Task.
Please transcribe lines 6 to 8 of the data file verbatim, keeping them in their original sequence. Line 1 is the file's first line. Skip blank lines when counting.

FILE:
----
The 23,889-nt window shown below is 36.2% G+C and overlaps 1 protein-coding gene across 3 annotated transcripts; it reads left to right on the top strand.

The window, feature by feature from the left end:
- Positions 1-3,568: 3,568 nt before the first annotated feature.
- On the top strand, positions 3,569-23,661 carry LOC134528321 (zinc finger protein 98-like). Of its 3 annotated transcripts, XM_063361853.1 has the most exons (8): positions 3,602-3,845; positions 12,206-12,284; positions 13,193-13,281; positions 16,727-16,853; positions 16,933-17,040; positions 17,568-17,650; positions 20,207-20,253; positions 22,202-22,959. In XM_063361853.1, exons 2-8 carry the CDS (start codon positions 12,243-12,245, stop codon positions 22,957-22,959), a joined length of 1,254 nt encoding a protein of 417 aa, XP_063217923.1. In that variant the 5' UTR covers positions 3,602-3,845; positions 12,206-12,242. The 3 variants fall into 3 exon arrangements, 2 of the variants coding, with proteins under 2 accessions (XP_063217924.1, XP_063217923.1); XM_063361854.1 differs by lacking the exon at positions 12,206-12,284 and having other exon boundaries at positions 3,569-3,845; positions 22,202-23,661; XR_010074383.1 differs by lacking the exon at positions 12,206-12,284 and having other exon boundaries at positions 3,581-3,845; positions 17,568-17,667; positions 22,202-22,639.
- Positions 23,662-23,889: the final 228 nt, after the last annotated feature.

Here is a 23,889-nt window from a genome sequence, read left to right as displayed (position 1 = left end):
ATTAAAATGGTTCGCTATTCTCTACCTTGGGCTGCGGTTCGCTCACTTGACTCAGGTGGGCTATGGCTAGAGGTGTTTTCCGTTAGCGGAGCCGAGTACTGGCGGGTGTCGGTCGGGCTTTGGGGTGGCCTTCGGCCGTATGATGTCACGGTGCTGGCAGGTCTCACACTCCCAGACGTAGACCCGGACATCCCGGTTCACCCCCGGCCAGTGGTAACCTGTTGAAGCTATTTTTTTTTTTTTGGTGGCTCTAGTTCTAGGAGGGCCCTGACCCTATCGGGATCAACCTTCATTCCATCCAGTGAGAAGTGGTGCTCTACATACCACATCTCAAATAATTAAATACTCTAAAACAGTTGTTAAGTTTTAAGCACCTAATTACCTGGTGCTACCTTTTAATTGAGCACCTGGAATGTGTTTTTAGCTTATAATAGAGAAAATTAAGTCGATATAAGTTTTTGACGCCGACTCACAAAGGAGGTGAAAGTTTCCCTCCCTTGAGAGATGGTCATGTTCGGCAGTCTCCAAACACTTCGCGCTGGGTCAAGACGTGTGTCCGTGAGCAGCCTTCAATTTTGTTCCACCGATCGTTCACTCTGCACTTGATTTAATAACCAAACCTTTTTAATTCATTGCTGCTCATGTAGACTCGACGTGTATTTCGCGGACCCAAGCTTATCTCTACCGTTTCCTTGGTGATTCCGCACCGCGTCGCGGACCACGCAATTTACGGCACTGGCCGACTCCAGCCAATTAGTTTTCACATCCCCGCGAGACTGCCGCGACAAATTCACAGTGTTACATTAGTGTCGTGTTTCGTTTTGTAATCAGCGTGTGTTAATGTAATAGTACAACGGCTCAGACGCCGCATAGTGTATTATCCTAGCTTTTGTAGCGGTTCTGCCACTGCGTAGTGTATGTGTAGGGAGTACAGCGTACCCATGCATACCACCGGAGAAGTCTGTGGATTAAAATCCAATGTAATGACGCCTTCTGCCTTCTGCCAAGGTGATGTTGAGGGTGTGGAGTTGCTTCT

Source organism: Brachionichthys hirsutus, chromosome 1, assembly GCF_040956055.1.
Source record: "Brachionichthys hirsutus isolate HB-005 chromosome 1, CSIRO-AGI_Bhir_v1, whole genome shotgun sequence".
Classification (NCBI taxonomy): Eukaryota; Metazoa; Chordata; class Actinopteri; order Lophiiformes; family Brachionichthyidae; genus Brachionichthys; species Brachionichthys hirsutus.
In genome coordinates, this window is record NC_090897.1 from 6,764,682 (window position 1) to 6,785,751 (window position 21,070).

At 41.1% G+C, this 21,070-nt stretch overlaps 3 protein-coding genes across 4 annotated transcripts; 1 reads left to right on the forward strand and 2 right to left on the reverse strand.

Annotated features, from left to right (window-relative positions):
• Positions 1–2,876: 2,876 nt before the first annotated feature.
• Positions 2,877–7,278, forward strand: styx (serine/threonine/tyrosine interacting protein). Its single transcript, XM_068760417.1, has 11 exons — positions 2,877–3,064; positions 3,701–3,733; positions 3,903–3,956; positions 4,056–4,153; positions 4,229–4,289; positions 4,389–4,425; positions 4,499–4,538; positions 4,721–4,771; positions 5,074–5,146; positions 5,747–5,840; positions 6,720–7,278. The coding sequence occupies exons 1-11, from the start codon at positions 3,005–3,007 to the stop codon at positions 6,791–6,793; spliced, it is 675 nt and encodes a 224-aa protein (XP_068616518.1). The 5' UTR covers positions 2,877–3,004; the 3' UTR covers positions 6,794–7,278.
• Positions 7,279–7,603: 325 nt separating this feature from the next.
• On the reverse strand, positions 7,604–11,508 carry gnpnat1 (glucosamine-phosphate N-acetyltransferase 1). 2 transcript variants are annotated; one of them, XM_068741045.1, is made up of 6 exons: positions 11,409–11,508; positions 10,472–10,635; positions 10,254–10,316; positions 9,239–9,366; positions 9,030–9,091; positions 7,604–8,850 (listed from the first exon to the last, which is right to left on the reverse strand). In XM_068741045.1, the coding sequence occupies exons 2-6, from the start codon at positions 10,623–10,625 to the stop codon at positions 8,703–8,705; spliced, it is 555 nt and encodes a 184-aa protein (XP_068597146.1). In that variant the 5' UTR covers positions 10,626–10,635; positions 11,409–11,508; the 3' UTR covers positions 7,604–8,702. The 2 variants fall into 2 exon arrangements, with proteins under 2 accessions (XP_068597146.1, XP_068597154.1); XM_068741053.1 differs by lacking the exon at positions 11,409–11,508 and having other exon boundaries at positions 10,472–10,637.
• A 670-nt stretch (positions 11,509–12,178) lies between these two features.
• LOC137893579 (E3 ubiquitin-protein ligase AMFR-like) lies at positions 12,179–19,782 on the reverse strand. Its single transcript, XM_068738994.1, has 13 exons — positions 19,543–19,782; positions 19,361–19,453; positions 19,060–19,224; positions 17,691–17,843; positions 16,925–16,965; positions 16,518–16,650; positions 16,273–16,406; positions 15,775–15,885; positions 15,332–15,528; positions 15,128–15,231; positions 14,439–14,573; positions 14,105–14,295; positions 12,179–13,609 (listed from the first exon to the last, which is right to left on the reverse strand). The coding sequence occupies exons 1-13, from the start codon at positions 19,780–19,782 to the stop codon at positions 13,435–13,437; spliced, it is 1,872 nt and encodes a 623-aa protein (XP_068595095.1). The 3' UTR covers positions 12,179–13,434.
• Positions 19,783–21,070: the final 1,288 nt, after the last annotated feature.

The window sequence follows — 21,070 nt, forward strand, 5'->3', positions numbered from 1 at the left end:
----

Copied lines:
Here is a 23,889-nt window from a genome sequence, read left to right as displayed (position 1 = left end):
ATTAAAATGGTTCGCTATTCTCTACCTTGGGCTGCGGTTCGCTCACTTGACTCAGGTGGGCTATGGCTAGAGGTGTTTTCCGTTAGCGGAGCCGAGTACTGGCGGGTGTCGGTCGGGCTTTGGGGTGGCCTTCGGCCGTATGATGTCACGGTGCTGGCAGGTCTCACACTCCCAGACGTAGACCCGGACATCCCGGTTCACCCCCGGCCAGTGGTAACCTGTTGAAGCTATTTTTTTTTTTTTGGTGGCTCTAGTTCTAGGAGGGCCCTGACCCTATCGGGATCAACCTTCATTCCATCCAGTGAGAAGTGGTGCTCTACATACCACATCTCAAATAATTAAATACTCTAAAACAGTTGTTAAGTTTTAAGCACCTAATTACCTGGTGCTACCTTTTAATTGAGCACCTGGAATGTGTTTTTAGCTTATAATAGAGAAAATTAAGTCGATATAAGTTTTTGACGCCGACTCACAAAGGAGGTGAAAGTTTCCCTCCCTTGAGAGATGGTCATGTTCGGCAGTCTCCAAACACTTCGCGCTGGGTCAAGACGTGTGTCCGTGAGCAGCCTTCAATTTTGTTCCACCGATCGTTCACTCTGCACTTGATTTAATAACCAAACCTTTTTAATTCATTGCTGCTCATGTAGACTCGACGTGTATTTCGCGGACCCAAGCTTATCTCTACCGTTTCCTTGGTGATTCCGCACCGCGTCGCGGACCACGCAATTTACGGCACTGGCCGACTCCAGCCAATTAGTTTTCACATCCCCGCGAGACTGCCGCGACAAATTCACAGTGTTACATTAGTGTCGTGTTTCGTTTTGTAATCAGCGTGTGTTAATGTAATAGTACAACGGCTCAGACGCCGCATAGTGTATTATCCTAGCTTTTGTAGCGGTTCTGCCACTGCGTAGTGTATGTGTAGGGAGTACAGCGTACCCATGCATACCACCGGAGAAGTCTGTGGATTAAAATCCAATGTAATGACGCCTTCTGCCTTCTGCCAAGGTGATGTTGAGGGTGTGGAGTTGCTTCT

Source organism: Brachionichthys hirsutus, chromosome 1, assembly GCF_040956055.1.